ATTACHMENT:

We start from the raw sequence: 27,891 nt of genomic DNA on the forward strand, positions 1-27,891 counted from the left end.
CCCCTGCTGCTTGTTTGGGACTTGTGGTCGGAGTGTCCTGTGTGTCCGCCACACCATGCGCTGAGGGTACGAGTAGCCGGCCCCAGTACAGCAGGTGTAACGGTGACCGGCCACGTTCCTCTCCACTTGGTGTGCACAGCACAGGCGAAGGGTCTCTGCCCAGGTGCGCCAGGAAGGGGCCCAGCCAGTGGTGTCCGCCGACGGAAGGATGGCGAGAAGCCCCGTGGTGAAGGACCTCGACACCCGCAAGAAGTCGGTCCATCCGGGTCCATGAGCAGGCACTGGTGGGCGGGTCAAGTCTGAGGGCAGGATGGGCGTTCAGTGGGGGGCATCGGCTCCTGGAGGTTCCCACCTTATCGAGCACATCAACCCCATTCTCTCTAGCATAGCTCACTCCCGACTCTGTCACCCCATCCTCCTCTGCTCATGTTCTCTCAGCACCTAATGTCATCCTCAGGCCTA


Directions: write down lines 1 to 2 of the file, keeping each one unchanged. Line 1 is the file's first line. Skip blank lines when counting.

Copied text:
We start from the raw sequence: 27,891 nt of genomic DNA on the forward strand, positions 1-27,891 counted from the left end.
CCCCTGCTGCTTGTTTGGGACTTGTGGTCGGAGTGTCCTGTGTGTCCGCCACACCATGCGCTGAGGGTACGAGTAGCCGGCCCCAGTACAGCAGGTGTAACGGTGACCGGCCACGTTCCTCTCCACTTGGTGTGCACAGCACAGGCGAAGGGTCTCTGCCCAGGTGCGCCAGGAAGGGGCCCAGCCAGTGGTGTCCGCCGACGGAAGGATGGCGAGAAGCCCCGTGGTGAAGGACCTCGACACCCGCAAGAAGTCGGTCCATCCGGGTCCATGAGCAGGCACTGGTGGGCGGGTCAAGTCTGAGGGCAGGATGGGCGTTCAGTGGGGGGCATCGGCTCCTGGAGGTTCCCACCTTATCGAGCACATCAACCCCATTCTCTCTAGCATAGCTCACTCCCGACTCTGTCACCCCATCCTCCTCTGCTCATGTTCTCTCAGCACCTAATGTCATCCTCAGGCCTA